The latest Retro Gamer outlines how pub breaks led to Micro Machines’ best levels

Issue 228 of Retro Gamer is on sale now and features a look back at the evolution of Codemasters’ Micro Machines franchise. 

Andrew Graham, Paul Perrott, Colin Nicholls, Joel Beardshaw, Mark Neesam and Steve Holley are just a few members who have been involved with the classic series since it launched on the NES in 1991. Originally starting off life as a top-down dune buggy game by Andrew Graham, the game evolved when Galoob’s Micro Machines licence was attached to it and Paul Perrott was brought in to create the games graphics. The two-man team worked in a portakabin at the back of a farmhouse in freezing weather conditions. “We used to play the game, and whoever lost had to brace the weather, go to the farmhouse and bring back coffees!,” laughs Perrott.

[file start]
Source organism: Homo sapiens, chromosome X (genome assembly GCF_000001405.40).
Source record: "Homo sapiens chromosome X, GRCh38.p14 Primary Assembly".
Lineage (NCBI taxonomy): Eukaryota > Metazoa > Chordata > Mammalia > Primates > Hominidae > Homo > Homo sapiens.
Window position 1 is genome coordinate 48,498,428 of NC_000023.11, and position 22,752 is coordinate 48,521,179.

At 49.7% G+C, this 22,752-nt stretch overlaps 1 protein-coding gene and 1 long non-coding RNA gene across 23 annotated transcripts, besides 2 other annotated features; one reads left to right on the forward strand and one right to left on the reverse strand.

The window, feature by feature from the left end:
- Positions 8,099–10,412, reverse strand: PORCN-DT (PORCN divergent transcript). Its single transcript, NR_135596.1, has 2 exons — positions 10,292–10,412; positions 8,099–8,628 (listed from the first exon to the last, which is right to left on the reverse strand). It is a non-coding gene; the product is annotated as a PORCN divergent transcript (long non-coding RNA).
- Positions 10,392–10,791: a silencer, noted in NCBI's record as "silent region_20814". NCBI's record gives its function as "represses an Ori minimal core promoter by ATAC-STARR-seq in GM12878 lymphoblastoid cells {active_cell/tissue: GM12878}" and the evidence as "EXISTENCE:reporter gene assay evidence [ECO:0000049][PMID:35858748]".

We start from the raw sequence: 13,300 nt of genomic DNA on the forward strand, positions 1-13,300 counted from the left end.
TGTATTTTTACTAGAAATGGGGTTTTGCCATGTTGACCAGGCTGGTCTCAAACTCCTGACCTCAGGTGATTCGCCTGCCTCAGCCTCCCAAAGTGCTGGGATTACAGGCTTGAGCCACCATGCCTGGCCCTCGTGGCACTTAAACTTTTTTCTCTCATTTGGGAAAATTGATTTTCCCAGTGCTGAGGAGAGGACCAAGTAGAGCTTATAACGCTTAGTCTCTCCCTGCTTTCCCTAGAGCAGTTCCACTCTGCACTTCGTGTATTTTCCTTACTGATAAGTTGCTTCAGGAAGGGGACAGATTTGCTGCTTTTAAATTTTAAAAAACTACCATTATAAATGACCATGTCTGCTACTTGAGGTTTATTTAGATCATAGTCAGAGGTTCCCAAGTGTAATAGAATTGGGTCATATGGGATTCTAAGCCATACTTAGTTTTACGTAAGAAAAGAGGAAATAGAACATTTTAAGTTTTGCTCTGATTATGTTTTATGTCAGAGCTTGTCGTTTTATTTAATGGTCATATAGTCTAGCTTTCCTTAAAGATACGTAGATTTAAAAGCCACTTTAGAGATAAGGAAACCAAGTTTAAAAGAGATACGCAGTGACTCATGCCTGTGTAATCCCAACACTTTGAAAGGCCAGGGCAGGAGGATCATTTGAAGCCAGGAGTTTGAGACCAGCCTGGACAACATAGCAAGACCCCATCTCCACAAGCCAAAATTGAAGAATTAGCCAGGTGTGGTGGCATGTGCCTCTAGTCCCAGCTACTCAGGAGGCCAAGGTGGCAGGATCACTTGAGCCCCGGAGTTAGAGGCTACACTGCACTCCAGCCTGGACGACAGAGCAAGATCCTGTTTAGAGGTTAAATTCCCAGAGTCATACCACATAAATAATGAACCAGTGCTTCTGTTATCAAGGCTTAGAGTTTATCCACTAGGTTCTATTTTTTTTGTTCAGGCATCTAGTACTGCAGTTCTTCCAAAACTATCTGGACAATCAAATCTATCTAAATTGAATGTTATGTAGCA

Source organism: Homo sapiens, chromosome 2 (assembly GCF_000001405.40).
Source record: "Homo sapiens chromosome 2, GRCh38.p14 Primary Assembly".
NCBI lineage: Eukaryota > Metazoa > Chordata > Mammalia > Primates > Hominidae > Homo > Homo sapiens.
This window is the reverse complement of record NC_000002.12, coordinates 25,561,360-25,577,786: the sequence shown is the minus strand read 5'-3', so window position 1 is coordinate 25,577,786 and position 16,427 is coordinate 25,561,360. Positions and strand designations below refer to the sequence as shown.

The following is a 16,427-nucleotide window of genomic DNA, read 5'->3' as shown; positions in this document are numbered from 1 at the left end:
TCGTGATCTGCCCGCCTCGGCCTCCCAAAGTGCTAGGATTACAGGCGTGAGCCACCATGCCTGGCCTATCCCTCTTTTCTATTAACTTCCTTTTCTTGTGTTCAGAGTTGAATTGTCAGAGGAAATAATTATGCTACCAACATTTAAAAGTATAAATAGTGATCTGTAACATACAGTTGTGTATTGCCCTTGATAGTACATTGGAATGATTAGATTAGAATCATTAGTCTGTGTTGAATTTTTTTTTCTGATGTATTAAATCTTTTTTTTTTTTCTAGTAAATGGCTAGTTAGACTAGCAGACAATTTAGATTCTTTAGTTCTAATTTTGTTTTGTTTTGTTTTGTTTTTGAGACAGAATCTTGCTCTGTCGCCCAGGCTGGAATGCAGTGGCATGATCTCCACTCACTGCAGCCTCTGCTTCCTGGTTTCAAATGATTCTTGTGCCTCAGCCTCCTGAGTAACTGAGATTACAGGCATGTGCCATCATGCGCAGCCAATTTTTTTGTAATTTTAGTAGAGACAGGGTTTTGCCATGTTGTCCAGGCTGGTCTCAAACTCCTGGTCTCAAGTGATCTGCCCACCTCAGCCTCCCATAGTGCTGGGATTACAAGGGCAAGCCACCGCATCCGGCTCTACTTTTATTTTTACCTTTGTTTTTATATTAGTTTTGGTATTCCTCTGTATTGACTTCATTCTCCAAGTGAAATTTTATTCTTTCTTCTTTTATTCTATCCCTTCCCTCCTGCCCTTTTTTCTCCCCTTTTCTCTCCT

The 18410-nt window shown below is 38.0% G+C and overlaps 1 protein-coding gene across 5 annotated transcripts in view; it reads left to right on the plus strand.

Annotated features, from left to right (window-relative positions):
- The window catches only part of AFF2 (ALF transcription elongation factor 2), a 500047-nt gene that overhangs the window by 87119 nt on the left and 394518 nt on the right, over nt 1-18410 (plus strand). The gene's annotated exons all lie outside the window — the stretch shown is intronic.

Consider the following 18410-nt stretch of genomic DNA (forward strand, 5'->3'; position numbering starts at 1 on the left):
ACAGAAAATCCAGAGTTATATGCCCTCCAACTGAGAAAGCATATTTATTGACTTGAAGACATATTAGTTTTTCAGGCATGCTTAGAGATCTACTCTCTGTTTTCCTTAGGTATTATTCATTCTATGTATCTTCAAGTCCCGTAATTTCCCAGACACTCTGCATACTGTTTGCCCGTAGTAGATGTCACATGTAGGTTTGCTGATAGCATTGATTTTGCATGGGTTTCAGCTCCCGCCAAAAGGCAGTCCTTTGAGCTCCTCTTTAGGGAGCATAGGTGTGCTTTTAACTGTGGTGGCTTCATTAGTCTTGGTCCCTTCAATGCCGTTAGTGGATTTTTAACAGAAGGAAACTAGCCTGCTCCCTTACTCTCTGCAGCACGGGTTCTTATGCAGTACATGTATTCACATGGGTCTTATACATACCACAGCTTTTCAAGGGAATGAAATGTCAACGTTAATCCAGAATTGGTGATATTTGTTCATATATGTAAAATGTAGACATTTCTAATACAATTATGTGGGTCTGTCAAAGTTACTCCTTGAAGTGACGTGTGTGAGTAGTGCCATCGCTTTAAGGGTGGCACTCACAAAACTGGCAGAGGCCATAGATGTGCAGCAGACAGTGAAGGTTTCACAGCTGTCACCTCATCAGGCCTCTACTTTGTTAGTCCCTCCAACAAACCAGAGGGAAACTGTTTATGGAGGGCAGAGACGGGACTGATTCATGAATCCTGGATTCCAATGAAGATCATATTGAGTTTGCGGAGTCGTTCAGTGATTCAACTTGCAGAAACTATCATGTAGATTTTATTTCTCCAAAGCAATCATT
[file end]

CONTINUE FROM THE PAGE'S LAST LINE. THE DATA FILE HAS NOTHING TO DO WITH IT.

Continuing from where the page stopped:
Micro Machines proved to be an incredibly popular multiplayer game with the miniature vehicles racing on all sorts of crazy locations, including baths and back gardens. “The level designs were just whatever we thought of down the pub,” admits Perrott. “I literally suggested the pool-table level as we were playing pool there.”

In addition to covering the hit original, our feature looks at all the later games in the series, including Micro Machines 2, Micro Machines Military and the more recent Micro Machines: World Series. It’s an essential read for anyone that has enjoyed the series.

More highlights of issue 228 include an interview with Tim Schafer about the Psychonauts series, a look at the many videogames released to tie-in with Frank Herbert’s Dune and a look at the controversial arcade game Chiller and Doctor Who And The Mines Of Terror. We also have exhaustive Ultimate Guides on Streets Of Rage 3, Beach-Head and Ridge Racer Revolution and discover how Electronic Arts turned Peter Jackson’s The Two Towers into a classic hack-and-slash game.

Issue 228 of Retro Gamer is on sale now. You can buy it from (opens in new tab) or subscribe.

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